- Racial or ethnic origin
- Political opinions
- Religious or philosophical beliefs
- Trade union membership
- Genetic data
- Biometric data for the purpose of uniquely identifying a natural person
- Data concerning health or data concerning a natural person’s sex life or sexual orientation.
- Data Subject Rights: The GDPR strengthens existing rights and creates new ones, including the following:
- The Right to Be Informed: Organizations must be transparent and provide information and documentation on how you use personal data.
- The Right of Access: To verify the lawfulness of their data processing, individuals are entitled to obtain confirmation when their data is processed, and they must be given access to that data.
- Child Data Protection: Processing children’s personal data is lawful for individuals age 16 and older. For those younger than 16 years of age, you must obtain documented consent from a parent or person with authorized parental responsibility.
- The Right to Rectification: Individuals have a right to rectify inaccurate or incomplete data, and organizations have the responsibility to disclose rectifications to third parties within one month.
- The Right to Erasure: Individual may request the deletion or removal of personal data if there is no compelling reason for its retention or continued processing.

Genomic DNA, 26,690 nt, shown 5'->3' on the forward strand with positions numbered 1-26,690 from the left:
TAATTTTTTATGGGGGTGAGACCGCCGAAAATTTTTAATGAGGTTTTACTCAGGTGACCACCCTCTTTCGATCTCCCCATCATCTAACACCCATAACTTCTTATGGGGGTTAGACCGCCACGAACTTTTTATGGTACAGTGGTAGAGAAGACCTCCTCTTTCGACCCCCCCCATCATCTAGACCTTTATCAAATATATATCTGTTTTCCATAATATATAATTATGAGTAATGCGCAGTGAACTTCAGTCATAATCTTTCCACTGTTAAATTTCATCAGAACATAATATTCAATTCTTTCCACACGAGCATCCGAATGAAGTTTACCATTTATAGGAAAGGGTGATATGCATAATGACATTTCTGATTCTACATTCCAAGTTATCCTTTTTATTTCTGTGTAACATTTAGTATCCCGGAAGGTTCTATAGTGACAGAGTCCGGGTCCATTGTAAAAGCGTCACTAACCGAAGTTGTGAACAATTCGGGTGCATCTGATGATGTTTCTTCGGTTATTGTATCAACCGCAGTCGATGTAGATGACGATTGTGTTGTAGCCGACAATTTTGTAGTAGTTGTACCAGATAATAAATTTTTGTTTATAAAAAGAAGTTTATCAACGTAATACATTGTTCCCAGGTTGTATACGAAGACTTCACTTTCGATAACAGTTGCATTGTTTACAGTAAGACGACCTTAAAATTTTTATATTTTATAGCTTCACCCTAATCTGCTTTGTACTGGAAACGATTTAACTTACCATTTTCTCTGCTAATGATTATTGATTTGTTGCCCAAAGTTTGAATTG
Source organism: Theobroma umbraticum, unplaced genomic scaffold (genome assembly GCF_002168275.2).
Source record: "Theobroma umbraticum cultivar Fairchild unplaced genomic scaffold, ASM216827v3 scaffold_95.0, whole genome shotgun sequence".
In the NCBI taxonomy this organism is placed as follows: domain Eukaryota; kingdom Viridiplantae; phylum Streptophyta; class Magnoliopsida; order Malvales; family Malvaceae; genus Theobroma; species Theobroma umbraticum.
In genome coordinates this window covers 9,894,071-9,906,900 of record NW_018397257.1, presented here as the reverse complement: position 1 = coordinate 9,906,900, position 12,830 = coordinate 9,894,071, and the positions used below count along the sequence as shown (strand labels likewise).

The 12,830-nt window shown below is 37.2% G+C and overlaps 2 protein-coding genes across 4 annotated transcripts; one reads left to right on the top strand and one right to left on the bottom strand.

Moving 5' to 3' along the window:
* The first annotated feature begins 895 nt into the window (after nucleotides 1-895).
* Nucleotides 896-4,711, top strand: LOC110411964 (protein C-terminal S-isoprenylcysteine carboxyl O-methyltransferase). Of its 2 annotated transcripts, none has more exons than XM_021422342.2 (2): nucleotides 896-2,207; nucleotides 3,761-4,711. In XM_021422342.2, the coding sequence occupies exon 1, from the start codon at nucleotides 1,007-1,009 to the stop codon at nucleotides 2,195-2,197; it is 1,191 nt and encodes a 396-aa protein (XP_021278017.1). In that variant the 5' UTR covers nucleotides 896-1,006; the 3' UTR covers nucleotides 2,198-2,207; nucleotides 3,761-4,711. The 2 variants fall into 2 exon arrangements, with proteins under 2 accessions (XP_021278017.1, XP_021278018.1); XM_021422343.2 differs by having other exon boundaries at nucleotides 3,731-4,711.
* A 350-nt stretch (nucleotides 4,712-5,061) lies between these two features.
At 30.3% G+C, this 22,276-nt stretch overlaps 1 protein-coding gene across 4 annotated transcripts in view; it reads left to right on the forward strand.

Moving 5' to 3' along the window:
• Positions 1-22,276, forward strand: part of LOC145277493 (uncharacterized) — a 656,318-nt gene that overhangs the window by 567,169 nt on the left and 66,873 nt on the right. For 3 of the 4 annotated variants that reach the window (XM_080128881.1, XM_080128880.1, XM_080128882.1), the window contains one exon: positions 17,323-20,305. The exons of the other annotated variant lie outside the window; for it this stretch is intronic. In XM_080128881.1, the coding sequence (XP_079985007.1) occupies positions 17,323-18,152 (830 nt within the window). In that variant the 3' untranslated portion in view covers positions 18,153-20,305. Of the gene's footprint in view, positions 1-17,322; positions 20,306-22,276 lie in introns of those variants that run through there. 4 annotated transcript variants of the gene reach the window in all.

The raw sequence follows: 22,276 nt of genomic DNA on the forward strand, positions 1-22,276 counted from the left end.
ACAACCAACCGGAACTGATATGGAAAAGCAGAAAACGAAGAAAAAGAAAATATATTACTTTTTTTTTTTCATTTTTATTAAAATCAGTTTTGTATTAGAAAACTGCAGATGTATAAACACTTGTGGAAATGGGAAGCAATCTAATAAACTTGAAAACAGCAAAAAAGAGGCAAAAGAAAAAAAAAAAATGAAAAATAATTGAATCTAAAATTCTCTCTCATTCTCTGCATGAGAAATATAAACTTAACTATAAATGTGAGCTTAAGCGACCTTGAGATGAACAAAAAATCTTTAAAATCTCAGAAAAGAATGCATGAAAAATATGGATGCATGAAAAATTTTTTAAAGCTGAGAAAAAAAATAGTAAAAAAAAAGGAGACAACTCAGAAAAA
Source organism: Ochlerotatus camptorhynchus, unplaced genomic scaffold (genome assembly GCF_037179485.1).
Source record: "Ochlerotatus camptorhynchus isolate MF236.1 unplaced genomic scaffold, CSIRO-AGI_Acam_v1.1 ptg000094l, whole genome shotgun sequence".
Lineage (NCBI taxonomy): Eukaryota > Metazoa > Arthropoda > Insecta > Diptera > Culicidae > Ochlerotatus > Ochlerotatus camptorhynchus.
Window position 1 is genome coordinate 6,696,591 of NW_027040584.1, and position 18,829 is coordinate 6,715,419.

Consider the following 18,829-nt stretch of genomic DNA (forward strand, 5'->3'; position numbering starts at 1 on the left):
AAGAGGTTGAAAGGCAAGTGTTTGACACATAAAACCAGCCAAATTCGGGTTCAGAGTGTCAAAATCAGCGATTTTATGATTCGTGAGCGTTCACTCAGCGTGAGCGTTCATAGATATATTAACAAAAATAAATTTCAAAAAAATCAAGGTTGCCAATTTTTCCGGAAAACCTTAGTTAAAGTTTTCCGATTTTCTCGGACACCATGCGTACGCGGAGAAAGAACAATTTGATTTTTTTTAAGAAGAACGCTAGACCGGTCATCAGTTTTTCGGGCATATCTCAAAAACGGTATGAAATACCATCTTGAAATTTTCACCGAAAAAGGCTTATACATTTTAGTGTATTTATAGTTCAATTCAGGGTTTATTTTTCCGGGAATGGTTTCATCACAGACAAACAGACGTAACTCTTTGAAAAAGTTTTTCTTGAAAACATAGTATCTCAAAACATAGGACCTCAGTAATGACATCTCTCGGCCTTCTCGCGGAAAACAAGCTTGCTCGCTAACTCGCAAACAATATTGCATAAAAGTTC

- The Right to Data Portability: This allows individuals to easily and securely move, copy, or transfer data from one IT environment to another.
- The Right to Object: Individuals have the right to object to processing based on legitimate public interests (including profiling), direct marketing, and purposes of scientific or historical research and statistics.
If you think you will be exempt from these regulations due to company size, think again. The GDPR does away with the criterion of number of employees and focuses instead on what organizations do with personal information. Any company, regardless of location, that processes personal data of an EU resident, is subject to the GDPR. Non-EU businesses processing data of EU citizens must appoint a representative in the EU.
Lastly, these regulations have penalties associated with noncompliance (up to 4% of annual global turnover or £20 million, whichever is greater). No need to panic! There is still time to become GDPR compliant before May 25.
If you are unsure of your organization’s readiness when it comes to requirements for protecting the rights of data subjects (Chapter 3 of GDPR), let FileFacets help you understand and meet the requirements.
Additionally, Article 22 of the GDPR protects individuals against solely automated decision-making (no human interface), especially in legal or other similarly significant matters. This includes algorithm-based profiling.
GDPR assesses penalties for noncompliance (up to 4% of annual global turnover or £20 million, whichever is greater), so there is terrific incentive to be ready for implementation on May 25.